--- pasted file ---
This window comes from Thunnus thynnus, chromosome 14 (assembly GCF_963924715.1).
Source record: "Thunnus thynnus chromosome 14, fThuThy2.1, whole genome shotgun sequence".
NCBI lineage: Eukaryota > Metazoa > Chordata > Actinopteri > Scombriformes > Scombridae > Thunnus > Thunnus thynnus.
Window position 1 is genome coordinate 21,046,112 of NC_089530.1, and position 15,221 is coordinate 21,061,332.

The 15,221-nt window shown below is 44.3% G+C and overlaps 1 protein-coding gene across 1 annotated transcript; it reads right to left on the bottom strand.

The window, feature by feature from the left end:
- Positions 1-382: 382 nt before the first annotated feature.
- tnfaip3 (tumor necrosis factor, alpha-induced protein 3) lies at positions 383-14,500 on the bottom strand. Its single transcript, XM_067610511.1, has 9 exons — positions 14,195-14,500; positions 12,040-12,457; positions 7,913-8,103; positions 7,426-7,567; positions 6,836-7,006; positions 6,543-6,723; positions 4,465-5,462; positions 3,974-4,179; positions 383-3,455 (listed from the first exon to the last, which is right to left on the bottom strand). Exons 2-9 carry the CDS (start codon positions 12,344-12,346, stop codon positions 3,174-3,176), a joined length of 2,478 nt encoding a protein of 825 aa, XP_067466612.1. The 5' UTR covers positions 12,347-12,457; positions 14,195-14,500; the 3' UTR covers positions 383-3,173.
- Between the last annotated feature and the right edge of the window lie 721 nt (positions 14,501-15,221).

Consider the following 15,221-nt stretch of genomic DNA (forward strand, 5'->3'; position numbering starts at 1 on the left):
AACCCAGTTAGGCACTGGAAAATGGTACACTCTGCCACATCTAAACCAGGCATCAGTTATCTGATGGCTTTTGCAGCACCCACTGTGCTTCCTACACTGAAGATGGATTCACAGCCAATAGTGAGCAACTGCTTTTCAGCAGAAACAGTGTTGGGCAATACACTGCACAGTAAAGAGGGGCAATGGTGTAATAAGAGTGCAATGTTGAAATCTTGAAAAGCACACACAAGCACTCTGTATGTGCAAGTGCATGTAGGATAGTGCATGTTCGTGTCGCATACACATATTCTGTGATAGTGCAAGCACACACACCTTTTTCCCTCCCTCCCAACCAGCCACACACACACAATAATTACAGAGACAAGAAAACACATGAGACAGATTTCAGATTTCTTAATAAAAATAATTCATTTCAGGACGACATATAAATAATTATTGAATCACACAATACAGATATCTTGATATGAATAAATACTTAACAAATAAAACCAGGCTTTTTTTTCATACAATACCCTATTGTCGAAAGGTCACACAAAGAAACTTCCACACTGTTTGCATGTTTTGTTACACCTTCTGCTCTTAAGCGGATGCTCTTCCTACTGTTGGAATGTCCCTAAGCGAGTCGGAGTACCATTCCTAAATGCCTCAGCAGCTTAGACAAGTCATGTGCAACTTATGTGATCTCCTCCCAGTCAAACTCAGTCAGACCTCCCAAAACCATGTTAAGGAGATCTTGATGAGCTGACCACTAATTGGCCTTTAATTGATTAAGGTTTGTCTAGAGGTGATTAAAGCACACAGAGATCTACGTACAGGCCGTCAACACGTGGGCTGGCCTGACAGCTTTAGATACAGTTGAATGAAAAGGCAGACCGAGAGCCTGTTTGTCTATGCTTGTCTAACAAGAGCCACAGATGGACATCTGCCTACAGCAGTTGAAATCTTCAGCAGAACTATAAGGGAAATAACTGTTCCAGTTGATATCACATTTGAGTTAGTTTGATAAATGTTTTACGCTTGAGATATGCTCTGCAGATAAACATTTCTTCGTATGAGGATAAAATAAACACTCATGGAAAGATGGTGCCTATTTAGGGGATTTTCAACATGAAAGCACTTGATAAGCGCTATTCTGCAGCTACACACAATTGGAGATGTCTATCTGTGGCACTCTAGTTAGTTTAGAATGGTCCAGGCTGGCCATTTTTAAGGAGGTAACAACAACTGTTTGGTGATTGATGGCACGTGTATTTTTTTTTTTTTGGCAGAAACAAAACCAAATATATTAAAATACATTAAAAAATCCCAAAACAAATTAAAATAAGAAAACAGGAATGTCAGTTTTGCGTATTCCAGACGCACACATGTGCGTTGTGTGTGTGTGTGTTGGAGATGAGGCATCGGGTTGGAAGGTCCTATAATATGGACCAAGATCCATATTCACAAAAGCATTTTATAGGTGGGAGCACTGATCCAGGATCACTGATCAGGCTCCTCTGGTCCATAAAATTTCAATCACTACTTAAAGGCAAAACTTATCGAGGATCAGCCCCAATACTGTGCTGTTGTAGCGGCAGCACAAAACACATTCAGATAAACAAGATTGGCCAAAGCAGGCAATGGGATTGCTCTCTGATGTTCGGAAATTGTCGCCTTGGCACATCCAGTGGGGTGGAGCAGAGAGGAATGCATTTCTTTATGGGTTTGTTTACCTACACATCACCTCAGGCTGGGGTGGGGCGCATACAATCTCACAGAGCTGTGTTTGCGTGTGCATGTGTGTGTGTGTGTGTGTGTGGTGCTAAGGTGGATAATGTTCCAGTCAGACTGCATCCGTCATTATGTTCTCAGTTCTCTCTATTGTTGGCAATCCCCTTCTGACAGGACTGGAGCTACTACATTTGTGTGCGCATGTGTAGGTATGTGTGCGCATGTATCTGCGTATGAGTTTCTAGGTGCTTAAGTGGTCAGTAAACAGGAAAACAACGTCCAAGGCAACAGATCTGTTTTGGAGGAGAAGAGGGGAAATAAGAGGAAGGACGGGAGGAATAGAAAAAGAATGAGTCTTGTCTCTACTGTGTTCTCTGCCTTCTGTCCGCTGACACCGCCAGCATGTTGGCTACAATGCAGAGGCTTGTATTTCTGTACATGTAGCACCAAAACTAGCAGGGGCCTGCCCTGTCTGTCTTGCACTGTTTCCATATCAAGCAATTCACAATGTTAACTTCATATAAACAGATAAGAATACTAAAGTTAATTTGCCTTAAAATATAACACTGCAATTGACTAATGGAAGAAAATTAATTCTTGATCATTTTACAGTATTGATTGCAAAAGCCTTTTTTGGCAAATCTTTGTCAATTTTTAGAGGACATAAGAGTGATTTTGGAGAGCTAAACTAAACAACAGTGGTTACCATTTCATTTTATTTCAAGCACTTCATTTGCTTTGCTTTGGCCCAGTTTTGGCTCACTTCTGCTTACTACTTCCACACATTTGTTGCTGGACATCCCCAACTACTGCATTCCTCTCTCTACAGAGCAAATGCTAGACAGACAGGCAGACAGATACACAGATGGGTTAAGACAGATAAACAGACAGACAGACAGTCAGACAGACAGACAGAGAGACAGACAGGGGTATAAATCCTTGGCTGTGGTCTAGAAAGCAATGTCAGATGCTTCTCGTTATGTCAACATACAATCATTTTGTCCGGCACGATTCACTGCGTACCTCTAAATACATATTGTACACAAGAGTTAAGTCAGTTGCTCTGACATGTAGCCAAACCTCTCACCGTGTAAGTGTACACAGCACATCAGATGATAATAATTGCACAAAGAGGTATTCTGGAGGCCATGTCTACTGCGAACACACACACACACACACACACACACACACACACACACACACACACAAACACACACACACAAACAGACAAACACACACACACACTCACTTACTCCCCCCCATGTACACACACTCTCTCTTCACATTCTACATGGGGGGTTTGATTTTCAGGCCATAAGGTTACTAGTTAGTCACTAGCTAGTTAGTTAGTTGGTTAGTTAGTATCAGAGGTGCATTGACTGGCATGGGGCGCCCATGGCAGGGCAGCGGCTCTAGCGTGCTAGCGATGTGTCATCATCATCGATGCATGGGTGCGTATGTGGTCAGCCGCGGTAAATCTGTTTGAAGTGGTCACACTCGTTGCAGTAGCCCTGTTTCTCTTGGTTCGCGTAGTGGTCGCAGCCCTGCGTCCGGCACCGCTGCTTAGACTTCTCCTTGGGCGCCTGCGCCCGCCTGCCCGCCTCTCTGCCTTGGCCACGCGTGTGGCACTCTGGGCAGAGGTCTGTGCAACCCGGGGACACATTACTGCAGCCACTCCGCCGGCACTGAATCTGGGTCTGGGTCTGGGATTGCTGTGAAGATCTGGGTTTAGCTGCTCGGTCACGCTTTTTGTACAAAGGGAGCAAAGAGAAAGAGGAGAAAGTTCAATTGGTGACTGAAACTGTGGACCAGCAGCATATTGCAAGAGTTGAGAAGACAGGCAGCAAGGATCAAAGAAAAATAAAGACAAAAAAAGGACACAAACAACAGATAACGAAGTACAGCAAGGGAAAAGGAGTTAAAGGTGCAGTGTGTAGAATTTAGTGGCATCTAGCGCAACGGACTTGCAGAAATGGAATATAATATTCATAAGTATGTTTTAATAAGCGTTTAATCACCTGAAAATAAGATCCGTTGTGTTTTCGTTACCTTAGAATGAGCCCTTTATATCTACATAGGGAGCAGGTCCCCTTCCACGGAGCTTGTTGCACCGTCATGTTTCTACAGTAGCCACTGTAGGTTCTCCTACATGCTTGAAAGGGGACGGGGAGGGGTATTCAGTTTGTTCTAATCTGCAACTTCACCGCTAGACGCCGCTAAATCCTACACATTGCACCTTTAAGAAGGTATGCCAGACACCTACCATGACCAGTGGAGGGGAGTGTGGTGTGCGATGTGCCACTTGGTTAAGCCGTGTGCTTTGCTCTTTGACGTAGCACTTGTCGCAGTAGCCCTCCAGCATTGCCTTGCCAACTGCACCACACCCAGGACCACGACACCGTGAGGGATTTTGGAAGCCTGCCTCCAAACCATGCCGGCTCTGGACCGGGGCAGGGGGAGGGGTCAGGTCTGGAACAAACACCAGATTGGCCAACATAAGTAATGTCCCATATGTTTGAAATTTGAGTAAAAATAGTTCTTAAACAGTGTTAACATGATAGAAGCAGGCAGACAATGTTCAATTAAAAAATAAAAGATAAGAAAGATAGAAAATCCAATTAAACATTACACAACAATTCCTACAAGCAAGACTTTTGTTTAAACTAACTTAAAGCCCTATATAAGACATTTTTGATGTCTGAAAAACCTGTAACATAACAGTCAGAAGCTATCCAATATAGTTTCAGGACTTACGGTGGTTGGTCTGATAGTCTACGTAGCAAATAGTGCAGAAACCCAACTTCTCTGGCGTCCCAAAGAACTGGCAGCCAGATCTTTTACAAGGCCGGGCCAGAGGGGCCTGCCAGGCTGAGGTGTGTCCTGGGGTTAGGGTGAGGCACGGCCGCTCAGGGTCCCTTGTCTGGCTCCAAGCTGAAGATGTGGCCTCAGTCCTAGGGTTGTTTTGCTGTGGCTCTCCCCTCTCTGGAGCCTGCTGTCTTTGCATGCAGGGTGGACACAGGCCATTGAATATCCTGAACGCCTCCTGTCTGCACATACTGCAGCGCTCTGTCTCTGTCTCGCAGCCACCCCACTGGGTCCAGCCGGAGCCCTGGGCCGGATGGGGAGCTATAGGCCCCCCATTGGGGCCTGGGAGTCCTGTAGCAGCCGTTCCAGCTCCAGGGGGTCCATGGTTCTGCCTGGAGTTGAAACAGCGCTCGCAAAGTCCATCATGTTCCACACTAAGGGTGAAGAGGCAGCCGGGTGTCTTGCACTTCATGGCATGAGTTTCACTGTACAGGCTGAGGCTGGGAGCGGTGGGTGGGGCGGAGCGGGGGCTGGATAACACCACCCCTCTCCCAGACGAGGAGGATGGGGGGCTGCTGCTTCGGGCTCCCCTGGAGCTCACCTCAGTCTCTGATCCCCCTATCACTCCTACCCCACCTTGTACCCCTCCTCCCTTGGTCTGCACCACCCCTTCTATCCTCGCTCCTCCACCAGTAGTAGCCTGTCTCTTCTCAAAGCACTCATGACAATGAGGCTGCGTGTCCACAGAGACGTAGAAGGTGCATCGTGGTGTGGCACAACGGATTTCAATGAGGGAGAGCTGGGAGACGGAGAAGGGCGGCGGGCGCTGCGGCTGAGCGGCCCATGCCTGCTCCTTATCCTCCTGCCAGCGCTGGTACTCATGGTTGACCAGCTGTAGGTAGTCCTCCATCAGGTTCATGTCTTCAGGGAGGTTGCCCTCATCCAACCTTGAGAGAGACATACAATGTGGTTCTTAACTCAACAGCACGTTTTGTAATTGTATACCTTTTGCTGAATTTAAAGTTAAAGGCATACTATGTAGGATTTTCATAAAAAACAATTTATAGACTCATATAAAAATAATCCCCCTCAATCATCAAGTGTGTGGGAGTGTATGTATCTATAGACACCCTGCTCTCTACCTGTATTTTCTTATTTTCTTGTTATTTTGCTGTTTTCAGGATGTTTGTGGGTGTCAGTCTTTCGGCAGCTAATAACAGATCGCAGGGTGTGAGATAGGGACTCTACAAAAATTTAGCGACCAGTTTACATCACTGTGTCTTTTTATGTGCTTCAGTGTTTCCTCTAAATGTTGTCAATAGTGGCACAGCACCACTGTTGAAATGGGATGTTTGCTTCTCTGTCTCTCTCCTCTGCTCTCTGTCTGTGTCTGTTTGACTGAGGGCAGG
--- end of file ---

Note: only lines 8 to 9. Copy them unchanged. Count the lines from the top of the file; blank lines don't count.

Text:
- tnfaip3 (tumor necrosis factor, alpha-induced protein 3) lies at positions 383-14,500 on the bottom strand. Its single transcript, XM_067610511.1, has 9 exons — positions 14,195-14,500; positions 12,040-12,457; positions 7,913-8,103; positions 7,426-7,567; positions 6,836-7,006; positions 6,543-6,723; positions 4,465-5,462; positions 3,974-4,179; positions 383-3,455 (listed from the first exon to the last, which is right to left on the bottom strand). Exons 2-9 carry the CDS (start codon positions 12,344-12,346, stop codon positions 3,174-3,176), a joined length of 2,478 nt encoding a protein of 825 aa, XP_067466612.1. The 5' UTR covers positions 12,347-12,457; positions 14,195-14,500; the 3' UTR covers positions 383-3,173.
- Between the last annotated feature and the right edge of the window lie 721 nt (positions 14,501-15,221).